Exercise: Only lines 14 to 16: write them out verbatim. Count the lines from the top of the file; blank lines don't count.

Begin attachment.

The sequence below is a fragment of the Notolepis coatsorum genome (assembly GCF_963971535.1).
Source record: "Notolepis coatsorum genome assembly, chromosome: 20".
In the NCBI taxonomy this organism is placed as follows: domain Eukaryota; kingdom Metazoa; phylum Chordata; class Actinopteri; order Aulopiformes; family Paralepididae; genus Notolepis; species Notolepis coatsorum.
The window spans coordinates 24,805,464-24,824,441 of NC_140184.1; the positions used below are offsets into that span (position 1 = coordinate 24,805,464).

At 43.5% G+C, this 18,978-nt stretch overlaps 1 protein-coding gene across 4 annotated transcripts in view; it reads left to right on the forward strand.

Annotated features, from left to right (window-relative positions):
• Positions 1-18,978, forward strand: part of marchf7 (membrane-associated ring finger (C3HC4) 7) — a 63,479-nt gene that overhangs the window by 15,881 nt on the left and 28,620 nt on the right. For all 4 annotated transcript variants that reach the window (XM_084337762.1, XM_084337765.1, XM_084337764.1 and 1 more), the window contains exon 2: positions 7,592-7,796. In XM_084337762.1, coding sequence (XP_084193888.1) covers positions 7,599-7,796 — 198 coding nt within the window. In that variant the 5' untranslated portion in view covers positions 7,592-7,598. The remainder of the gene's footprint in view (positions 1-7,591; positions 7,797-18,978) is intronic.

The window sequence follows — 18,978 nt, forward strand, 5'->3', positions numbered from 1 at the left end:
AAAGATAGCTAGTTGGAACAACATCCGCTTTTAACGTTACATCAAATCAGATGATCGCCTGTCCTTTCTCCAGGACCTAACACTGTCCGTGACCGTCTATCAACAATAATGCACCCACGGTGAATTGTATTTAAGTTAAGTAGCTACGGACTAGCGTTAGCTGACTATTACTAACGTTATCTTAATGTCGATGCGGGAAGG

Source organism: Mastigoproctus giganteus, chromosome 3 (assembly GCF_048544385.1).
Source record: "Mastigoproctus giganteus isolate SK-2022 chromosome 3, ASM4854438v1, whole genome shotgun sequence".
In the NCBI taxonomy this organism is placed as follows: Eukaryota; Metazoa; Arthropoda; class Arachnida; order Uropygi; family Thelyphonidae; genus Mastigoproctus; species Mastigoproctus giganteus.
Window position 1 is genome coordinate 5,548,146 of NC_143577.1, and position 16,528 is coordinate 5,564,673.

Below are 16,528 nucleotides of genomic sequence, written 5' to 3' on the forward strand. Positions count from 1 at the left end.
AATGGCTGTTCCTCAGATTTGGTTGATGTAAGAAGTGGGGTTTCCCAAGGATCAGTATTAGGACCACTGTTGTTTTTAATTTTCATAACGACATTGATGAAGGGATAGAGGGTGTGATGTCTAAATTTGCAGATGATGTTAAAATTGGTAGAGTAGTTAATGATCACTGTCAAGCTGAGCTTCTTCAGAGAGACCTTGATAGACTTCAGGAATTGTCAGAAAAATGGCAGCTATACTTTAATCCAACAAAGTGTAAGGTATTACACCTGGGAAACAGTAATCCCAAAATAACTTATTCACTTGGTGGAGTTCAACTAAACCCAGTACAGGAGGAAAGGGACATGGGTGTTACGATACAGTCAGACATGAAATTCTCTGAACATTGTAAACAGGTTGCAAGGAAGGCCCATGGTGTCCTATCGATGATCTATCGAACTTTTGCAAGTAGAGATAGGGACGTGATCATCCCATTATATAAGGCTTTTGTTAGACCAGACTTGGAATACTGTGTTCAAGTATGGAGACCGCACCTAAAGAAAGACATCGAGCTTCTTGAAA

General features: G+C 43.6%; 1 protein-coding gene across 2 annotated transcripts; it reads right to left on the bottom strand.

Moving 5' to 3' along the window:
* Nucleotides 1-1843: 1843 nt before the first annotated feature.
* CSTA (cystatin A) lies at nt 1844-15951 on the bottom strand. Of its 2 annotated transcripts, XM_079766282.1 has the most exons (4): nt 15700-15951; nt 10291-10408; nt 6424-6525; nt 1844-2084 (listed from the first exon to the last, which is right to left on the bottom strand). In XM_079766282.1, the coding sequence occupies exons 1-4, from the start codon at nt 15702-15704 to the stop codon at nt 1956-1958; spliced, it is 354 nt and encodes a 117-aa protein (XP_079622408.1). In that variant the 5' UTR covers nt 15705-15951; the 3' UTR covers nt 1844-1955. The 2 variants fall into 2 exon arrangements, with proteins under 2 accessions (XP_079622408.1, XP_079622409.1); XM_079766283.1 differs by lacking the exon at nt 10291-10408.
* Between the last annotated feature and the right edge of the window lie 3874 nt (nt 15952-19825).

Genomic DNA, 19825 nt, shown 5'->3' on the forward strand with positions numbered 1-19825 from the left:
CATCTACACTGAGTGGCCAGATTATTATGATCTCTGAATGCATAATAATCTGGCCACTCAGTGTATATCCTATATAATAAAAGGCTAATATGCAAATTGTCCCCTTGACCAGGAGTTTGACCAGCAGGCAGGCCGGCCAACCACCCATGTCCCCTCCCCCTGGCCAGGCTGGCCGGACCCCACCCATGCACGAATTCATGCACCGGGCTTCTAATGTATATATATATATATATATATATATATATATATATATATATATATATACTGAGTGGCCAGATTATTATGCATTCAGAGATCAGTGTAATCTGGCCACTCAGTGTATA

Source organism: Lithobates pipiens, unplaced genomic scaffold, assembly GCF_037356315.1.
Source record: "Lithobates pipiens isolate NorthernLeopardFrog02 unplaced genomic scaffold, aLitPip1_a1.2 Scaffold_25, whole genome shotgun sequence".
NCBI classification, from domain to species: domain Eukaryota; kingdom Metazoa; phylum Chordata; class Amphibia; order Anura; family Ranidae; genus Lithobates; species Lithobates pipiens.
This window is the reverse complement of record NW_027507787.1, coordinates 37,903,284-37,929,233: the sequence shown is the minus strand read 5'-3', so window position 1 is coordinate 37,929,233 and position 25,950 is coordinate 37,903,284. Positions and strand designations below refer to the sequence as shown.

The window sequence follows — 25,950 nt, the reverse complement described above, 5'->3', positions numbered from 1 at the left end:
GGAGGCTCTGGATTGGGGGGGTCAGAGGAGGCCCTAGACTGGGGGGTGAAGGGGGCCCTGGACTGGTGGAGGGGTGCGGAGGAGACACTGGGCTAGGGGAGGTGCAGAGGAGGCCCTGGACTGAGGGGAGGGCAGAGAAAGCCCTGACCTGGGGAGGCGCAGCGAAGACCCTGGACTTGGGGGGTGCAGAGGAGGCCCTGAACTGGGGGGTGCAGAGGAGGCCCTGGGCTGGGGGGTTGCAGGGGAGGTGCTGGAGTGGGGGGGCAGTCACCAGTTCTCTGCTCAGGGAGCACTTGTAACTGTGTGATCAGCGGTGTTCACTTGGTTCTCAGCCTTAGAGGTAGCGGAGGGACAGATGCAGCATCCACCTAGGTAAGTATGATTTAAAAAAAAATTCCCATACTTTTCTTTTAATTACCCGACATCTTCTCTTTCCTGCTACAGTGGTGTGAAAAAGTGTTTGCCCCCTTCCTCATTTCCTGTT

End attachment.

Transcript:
Below are 16,528 nucleotides of genomic sequence, written 5' to 3' on the forward strand. Positions count from 1 at the left end.
AATGGCTGTTCCTCAGATTTGGTTGATGTAAGAAGTGGGGTTTCCCAAGGATCAGTATTAGGACCACTGTTGTTTTTAATTTTCATAACGACATTGATGAAGGGATAGAGGGTGTGATGTCTAAATTTGCAGATGATGTTAAAATTGGTAGAGTAGTTAATGATCACTGTCAAGCTGAGCTTCTTCAGAGAGACCTTGATAGACTTCAGGAATTGTCAGAAAAATGGCAGCTATACTTTAATCCAACAAAGTGTAAGGTATTACACCTGGGAAACAGTAATCCCAAAATAACTTATTCACTTGGTGGAGTTCAACTAAACCCAGTACAGGAGGAAAGGGACATGGGTGTTACGATACAGTCAGACATGAAATTCTCTGAACATTGTAAACAGGTTGCAAGGAAGGCCCATGGTGTCCTATCGATGATCTATCGAACTTTTGCAAGTAGAGATAGGGACGTGATCATCCCATTATATAAGGCTTTTGTTAGACCAGACTTGGAATACTGTGTTCAAGTATGGAGACCGCACCTAAAGAAAGACATCGAGCTTCTTGAAA

General features: G+C 43.6%; 1 protein-coding gene across 2 annotated transcripts; it reads right to left on the bottom strand.